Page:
It is an extremely poor introduction to a new producer who is really responsible for what appears on her stages. She has the right, and the responsibility, to veto production elements that clearly diminish the impact of any play she produces. For all involved this is just sloppy production, something I donít expect to get even in a high school show. As Nora, Lily Rabe gives about one half a performance. From the outset she is all nerves, exposed ends flaring. She is hyper for two and a half acts and finally settles in for a conversation with her husband that ends with decisions that we should understand. She makes this difficult by swallowing final phrases of sentences, by dropping final letters of words, by rushing her lines to the point of making me wonder when her train is scheduled to depart. It is a very disappointing performance of a career-making role.
By contrast, as her friend, Kristine, the remarkable Lily Turner gives the finest performance of the evening. She exudes subtleties and nuance. She is an enigma from first to last, her true intentions never really clear, but her effect on the final outcome is deliciously brought to bear. It is a rendition of a secondary role that is almost stellar.
Josh Hamilton plays all the worst of Torvald Helmer, Noraís husband, to the best of his ability. This character is a sexist, emotional abuser who has kept his wife an adored doll, her feelings and her needs never examined by him. Hamilton makes this all appear natural and easy. He often delivers lines that should make us cringe from their lack of sensitivity with so much honesty that we can buy into the lies he is creating for himself. Itís good work from this actor.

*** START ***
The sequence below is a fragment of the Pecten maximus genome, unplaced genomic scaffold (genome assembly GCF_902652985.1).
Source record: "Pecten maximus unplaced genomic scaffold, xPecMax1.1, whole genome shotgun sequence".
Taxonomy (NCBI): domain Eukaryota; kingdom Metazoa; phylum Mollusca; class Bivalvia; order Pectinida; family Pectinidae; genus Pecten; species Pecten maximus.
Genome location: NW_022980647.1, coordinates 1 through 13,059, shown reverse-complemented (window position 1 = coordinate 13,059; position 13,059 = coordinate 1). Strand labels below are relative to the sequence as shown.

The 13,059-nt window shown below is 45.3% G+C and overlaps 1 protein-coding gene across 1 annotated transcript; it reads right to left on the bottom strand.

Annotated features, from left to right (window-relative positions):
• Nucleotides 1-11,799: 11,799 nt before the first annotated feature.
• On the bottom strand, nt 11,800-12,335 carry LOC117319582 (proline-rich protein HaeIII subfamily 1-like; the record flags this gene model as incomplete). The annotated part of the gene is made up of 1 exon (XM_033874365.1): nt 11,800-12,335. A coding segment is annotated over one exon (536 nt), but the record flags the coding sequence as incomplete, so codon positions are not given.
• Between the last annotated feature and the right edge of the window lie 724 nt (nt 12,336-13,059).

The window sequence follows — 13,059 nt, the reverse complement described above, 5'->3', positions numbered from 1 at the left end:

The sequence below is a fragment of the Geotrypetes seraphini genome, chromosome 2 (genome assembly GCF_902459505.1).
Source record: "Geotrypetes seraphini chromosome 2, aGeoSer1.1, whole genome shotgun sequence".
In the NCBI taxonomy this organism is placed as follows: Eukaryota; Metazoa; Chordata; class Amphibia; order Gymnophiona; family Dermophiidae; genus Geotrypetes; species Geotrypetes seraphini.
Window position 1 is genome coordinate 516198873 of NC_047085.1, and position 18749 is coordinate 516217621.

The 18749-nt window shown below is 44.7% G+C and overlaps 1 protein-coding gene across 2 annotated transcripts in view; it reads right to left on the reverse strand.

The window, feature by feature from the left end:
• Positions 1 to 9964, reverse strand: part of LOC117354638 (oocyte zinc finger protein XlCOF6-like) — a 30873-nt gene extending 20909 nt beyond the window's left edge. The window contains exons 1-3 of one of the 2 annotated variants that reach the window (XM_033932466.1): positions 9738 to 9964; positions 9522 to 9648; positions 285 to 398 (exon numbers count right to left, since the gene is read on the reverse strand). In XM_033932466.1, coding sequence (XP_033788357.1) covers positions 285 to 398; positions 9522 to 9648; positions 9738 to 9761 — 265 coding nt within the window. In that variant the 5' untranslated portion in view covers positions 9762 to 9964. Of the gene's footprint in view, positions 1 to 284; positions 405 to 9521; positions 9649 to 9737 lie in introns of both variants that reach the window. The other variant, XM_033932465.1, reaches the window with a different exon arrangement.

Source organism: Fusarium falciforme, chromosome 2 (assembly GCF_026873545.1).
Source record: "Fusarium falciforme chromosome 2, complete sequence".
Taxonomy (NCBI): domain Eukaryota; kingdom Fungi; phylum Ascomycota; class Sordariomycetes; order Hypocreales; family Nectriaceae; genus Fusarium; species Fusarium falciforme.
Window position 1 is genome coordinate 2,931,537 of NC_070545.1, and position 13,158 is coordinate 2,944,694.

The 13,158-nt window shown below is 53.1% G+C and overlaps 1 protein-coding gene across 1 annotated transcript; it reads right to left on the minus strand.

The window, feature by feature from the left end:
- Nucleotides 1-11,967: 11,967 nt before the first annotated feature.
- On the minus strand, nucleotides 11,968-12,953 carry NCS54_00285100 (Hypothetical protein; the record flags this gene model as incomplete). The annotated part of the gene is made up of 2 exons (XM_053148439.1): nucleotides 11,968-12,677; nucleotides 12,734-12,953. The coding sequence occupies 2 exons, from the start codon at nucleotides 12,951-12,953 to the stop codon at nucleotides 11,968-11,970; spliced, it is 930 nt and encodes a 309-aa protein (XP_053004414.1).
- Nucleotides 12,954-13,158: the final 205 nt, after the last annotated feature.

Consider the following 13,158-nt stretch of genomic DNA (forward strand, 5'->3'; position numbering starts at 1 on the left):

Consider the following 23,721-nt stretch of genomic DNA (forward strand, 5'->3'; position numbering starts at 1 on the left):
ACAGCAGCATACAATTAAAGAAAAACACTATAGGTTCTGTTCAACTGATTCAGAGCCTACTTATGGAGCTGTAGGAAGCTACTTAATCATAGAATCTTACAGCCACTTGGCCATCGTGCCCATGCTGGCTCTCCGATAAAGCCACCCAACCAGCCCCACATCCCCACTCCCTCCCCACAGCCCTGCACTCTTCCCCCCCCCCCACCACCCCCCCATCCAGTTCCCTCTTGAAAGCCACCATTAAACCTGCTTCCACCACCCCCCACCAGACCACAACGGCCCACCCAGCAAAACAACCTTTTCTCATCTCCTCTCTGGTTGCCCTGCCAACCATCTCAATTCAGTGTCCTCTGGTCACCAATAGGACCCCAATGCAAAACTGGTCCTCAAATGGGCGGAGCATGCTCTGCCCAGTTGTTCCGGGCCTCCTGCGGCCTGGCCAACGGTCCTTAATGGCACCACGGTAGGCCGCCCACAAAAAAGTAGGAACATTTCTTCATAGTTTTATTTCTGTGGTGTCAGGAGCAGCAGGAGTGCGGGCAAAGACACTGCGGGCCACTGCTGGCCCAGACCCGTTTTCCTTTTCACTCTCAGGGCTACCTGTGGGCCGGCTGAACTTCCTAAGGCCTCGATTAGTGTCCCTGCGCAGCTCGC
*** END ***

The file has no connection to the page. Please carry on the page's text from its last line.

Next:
Adam Rothenberg, as Nils Krogstad, brings real menace into the proceedings although often without verbal clarity. Handsome, dark and visually overpowering, he loses impact through this oddity of speech, not a mush-mouth but somehow without getting his lines across the gap from the stage to the audience.
Matthew Maher does the difficult job of playing the confidante who will not live to see the outcome of the heroineís heroism. He does it as well as he can; itís a thankless role and he seems almost too young for it. Zainab Jah played Anne-Marie, Noraís ex-nanny and now her maid, with "island" zest and a good sense of the role. Sol and Rose Sutter are Noraís children and they are quite good, as is Tashi, playing Tashi. No dog should ever be the highlight of a drama like this one, but Tashi actually is.
Sam Gold proves his inexperience directing this play. With what appears to have been very little control over the production design, seemingly no control over the performers, and obfuscation the outcome of his apparent lack of understanding of the playís effect on world drama, his production of this play ranks among the worst productions of anything that I have ever seen. Kay Voyceís costumes are a mixed bag of time, place and correctness. Ben Stantonís lighting give a new meaning to "What? Who? Where? Huh?" and Jane Shawís sound design work is at its nagging worst in the lack of the all-important slamming of a door at the end of Act Three. And thatís at the end of the act, Mr. Gold, not three minutes later before Mr. Stantonís final fade out.
Did I say disaster? I meant outright murder! Good riddance to this production.
No Production Photos Available
A Dollís House plays on the Nikos Stage of the Williamstown Theatre Festival at the Ď62 Center for Theatre and Dance, located at 1000 Main Street in Wiliamstown, MA through July 31. For information and tickets, call the box office at 413-597-3400.